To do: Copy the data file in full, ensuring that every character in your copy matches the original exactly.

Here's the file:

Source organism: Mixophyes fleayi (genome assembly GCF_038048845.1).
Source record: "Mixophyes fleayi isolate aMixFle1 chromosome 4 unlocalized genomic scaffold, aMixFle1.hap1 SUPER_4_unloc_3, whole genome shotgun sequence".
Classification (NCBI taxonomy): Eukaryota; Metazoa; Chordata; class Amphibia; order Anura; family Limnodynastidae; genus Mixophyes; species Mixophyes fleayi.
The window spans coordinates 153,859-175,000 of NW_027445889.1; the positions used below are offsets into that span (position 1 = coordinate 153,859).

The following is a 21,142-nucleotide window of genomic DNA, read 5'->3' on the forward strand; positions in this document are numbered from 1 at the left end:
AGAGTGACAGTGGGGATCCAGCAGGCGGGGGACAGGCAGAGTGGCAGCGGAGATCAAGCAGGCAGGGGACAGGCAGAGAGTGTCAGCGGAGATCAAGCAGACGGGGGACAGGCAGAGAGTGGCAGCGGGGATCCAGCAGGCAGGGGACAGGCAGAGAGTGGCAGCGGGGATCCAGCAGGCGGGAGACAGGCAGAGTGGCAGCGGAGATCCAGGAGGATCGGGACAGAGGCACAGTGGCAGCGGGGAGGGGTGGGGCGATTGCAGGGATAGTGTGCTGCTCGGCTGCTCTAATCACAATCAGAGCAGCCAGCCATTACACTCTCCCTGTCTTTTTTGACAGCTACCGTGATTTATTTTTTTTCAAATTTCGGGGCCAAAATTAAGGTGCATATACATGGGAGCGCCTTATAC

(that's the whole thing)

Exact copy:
Source organism: Mixophyes fleayi (genome assembly GCF_038048845.1).
Source record: "Mixophyes fleayi isolate aMixFle1 chromosome 4 unlocalized genomic scaffold, aMixFle1.hap1 SUPER_4_unloc_3, whole genome shotgun sequence".
Classification (NCBI taxonomy): Eukaryota; Metazoa; Chordata; class Amphibia; order Anura; family Limnodynastidae; genus Mixophyes; species Mixophyes fleayi.
The window spans coordinates 153,859-175,000 of NW_027445889.1; the positions used below are offsets into that span (position 1 = coordinate 153,859).

The following is a 21,142-nucleotide window of genomic DNA, read 5'->3' on the forward strand; positions in this document are numbered from 1 at the left end:
AGAGTGACAGTGGGGATCCAGCAGGCGGGGGACAGGCAGAGTGGCAGCGGAGATCAAGCAGGCAGGGGACAGGCAGAGAGTGTCAGCGGAGATCAAGCAGACGGGGGACAGGCAGAGAGTGGCAGCGGGGATCCAGCAGGCAGGGGACAGGCAGAGAGTGGCAGCGGGGATCCAGCAGGCGGGAGACAGGCAGAGTGGCAGCGGAGATCCAGGAGGATCGGGACAGAGGCACAGTGGCAGCGGGGAGGGGTGGGGCGATTGCAGGGATAGTGTGCTGCTCGGCTGCTCTAATCACAATCAGAGCAGCCAGCCATTACACTCTCCCTGTCTTTTTTGACAGCTACCGTGATTTATTTTTTTTCAAATTTCGGGGCCAAAATTAAGGTGCATATACATGGGAGCGCCTTATAC